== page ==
|Also called||Opel Rekord
|Body and chassis|
|Body style||4-door saloon
|Related||Holden VH Commodore|
|Predecessor||Vauxhall Victor/VX series|
Mark I (1978–86)
The first Vauxhall Carlton was introduced in late 1978 as a replacement for the ageing VX1800/VX2300 saloons. Based on the Opel Rekord, but with Vauxhall's typical "droop snoot" front end that featured no traditional grille, it was a traditional large saloon or estate with rear-wheel drive and a spacious, comfortable interior and was available in "L" trim only. Power came from a 2.0–litre carburettor petrol engine which gave reasonable performance, refinement and economy. There were some impressive options available, including central door locking, alloy wheels and electric windows, which in the late 1970s were relatively plush equipment on mainstream cars.
Relationship with other models
Lengthened, more powerful models, based on the Carlton and Rekord, were also available. Positioned directly above them was the Vauxhall Viceroy which also sold as the Opel Commodore, and above that the Opel Senator and Opel Monza (a coupé derivative) which also sold as the Vauxhall Royale and Vauxhall Royale Coupé, although the Opel versions, particularly of the coupé, were more common even in the UK.
A facelift for the 1983 model year saw the disappearance of the droop snoot front, in favour of a more traditional (though still angled) grille shared with the equivalent Opel. This also marked the end of UK sale of the Opel Rekord as the Opel brand was being phased out in the UK. The 1983 facelift also saw the introduction of a wider engine range consisting of a 1.8 L carburettor, 2.0 L carburettor and 2.3 L diesel. A wider range of trim levels consisting of "L", "GL" and "CD" were also introduced at this time. A 2.0 L fuel injection engine was introduced for the 1984 model year and was replaced by a 2.2 L fuel injection engine for 1985.
Mark II (1986–94)
Opel chose to name its 1986 replacement car in this segment Omega rather than Rekord. Vauxhall stayed with the Carlton name. On its launch at the end of 1986 the Vauxhall Carlton / Opel Omega saloon and estate range earned itself the accolade of European Car of the Year.
Relationship with other models
Again there was a lengthened version of the Carlton (and Omega), this time known in both Opel and Vauxhall forms by the same name: Senator.
Vauxhall scrapped the Carlton nameplate in early 1994, but the name of its Opel equivalent, the Omega, lived on, as it was applied to the Carlton's replacement. At which point the Vauxhall equivalent adopted the name change (a drive towards uniformity was taking place throughout the range) and so the Carlton's replacement was sold as the Vauxhall Omega.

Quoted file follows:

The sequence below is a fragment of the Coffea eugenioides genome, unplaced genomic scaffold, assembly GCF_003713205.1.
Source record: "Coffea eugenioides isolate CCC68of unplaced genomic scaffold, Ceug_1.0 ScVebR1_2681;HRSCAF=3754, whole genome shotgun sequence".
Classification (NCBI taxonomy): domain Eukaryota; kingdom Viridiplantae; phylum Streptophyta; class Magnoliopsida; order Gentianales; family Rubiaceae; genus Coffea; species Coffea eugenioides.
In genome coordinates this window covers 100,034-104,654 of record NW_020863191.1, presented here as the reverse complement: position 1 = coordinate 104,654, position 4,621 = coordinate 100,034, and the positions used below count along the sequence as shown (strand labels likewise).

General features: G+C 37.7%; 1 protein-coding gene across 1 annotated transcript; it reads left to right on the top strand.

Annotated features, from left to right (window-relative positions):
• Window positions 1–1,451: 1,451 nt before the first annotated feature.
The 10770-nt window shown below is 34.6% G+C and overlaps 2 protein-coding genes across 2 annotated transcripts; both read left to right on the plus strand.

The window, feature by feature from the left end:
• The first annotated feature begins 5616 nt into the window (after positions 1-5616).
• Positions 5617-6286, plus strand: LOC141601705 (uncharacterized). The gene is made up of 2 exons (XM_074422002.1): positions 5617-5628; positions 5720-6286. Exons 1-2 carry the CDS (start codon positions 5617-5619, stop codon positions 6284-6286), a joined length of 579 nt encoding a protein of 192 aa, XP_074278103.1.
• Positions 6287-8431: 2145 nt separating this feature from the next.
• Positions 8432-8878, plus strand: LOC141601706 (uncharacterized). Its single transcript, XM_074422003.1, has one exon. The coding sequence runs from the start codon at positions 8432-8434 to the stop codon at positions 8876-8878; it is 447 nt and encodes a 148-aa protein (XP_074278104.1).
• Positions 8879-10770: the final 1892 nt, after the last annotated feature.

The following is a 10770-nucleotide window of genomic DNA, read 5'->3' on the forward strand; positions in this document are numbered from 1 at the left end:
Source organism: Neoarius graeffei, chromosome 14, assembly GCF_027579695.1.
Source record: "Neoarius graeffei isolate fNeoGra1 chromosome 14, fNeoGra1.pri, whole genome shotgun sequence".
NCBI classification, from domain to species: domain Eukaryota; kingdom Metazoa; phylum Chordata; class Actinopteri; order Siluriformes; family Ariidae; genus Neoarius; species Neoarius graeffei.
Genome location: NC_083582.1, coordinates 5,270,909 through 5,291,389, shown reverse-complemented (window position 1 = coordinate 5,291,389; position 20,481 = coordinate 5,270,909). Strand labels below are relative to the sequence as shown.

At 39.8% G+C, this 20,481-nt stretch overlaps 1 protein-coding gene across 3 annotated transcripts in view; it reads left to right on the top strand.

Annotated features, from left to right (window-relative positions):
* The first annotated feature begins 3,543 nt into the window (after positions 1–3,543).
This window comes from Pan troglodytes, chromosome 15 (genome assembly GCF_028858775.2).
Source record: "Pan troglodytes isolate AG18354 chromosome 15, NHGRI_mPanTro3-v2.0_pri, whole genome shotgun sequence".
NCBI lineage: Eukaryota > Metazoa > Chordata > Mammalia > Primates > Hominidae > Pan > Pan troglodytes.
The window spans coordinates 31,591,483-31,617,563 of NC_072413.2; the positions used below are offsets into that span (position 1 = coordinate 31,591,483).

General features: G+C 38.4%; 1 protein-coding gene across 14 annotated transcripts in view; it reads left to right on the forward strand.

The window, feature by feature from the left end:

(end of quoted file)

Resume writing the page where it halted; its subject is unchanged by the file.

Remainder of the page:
Mark II engine line-up
New to the Carlton's line-up with the Mark II were two straight-6 engines with 2.6 and 3.0–litres. These were both 12-valve engines, but later 3.0-liter models were offered with 24-valves, producing much more power and torque. As well, Vauxhall used the "Dual-Ram" intake manifold, which lets the car breathe as two separate three-cylinder engines below 4,000 rpm, but changes the intake manifold profile at 4000 rpm to increase the runner length, thus increasing total engine output.
In addition to the straight-6 engines there was a range of straight-4s. Starting with GMs popular 2-litre family 2 engine, the C20NE, with 115PS and 125lb.ft torque. There was also a 2.3 turbo diesel available with 100PS and 160lb.ft torque.
Special Lotus version
In 1990, Vauxhall launched a high performance 377 bhp (281 kW) Lotus Carlton in collaboration with Lotus Cars. (An Opel version was also produced as the Lotus Omega.) It was built with a 3615 cc six-cylinder twin-turbo engine (designated C36GET) capable of over 176 mph (283 km/h), making it officially (for the time) the fastest full four-seater that had ever been made. It cost £48,000 – well over double the price of a standard Carlton. As a result, Vauxhall's original plans to sell about 1,000 in the UK ended in 440 UK cars being sold. For those with less money there was the 3000GSi 24v, with a top speed of 146 mph (235 km/h).
Prior to the Lotus tuned version, the range topper was the GSi 3000 upon which the Lotus Carlton was based. At launch in 1986 it had 177 bhp (132 kW; 179 PS) giving it a top speed of 134 mph (216 km/h). In 1990, power was increased by going from 12 valves to 24, resulting in 204 bhp (152 kW; 207 PS) which allowed 0-62 mph to be dispatched in 7.6 seconds and increased the top speed to 149 mph (240 km/h). It was also available with an Automatic gearbox, which reduced the top speed to 146 mph (235 km/h) and increased the 0–62 mph time to 8.6 seconds.
Guinness World Record
In June 1992 two teams from Horley Round Table, Surrey, UK, set a Guinness World Record time of 77 hours 34 minutes, driving a total 6,700 km across the then 12 EC countries in two Vauxhall Carlton 24V 3000 GSi's (J870 FFM and J751 DYC). The Carltons were provided by Vauxhall Motors and the record attempt was also supported by Mobil Oil and the Royal Automobile Club.
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